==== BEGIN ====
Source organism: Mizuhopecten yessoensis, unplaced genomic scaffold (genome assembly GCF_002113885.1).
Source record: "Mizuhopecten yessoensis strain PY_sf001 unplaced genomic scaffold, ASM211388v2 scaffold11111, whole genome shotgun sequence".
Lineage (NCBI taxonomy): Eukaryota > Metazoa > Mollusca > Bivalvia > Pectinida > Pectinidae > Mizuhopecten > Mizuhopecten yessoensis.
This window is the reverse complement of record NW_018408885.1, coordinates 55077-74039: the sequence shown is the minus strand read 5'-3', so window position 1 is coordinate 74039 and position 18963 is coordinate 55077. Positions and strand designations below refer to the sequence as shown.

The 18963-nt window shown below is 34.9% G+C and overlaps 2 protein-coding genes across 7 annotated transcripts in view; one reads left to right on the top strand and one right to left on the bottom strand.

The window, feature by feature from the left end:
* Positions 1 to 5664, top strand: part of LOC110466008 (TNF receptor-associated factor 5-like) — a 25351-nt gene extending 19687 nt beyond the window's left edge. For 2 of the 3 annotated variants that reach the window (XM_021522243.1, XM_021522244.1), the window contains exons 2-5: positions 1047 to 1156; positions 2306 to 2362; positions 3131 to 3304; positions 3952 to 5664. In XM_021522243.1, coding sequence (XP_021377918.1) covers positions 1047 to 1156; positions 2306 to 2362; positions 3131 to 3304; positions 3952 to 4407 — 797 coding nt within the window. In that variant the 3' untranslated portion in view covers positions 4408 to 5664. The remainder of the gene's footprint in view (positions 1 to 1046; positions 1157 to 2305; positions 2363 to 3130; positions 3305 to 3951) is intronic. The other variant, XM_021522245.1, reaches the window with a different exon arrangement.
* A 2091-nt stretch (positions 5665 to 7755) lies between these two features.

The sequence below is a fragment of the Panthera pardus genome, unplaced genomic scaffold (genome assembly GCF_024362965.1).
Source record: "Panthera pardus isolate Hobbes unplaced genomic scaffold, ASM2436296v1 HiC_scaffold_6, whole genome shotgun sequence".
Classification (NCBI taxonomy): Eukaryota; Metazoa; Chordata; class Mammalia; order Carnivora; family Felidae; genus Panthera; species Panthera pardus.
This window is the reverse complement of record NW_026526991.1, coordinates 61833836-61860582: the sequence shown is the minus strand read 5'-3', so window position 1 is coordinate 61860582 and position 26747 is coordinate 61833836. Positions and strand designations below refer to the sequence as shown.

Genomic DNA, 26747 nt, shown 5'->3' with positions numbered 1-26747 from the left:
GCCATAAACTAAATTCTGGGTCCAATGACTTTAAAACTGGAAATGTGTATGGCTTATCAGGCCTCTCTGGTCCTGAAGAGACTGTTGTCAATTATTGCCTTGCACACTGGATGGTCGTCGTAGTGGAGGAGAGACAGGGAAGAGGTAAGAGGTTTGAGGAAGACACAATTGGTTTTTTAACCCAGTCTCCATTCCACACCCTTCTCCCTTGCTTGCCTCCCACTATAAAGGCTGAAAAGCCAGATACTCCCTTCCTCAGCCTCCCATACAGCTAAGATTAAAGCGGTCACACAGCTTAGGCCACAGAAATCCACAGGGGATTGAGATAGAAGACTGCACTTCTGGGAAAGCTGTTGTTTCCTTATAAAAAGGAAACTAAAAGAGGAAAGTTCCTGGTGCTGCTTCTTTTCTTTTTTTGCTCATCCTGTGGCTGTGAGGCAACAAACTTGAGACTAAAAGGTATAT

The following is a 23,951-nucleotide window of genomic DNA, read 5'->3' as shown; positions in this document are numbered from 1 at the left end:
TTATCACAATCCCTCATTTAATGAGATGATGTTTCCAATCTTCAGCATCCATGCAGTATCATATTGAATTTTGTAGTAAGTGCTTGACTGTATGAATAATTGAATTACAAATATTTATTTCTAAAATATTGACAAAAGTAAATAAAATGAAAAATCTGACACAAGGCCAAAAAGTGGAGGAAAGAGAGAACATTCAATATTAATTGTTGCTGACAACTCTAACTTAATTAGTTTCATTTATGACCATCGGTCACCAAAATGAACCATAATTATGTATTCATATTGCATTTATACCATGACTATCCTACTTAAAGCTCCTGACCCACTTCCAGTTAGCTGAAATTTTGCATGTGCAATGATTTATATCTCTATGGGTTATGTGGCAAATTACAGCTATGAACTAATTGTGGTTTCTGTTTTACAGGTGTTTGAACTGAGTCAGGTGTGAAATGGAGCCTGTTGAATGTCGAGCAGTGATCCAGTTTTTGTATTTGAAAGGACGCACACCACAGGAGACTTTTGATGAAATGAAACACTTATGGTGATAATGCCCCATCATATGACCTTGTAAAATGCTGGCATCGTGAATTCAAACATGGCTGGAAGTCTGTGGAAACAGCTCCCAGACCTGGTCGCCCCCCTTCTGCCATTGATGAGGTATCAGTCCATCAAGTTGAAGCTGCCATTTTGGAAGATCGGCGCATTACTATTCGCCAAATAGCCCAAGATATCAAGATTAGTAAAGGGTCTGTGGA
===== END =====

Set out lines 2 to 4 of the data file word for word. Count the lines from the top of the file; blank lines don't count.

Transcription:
Source record: "Mizuhopecten yessoensis strain PY_sf001 unplaced genomic scaffold, ASM211388v2 scaffold11111, whole genome shotgun sequence".
Lineage (NCBI taxonomy): Eukaryota > Metazoa > Mollusca > Bivalvia > Pectinida > Pectinidae > Mizuhopecten > Mizuhopecten yessoensis.
This window is the reverse complement of record NW_018408885.1, coordinates 55077-74039: the sequence shown is the minus strand read 5'-3', so window position 1 is coordinate 74039 and position 18963 is coordinate 55077. Positions and strand designations below refer to the sequence as shown.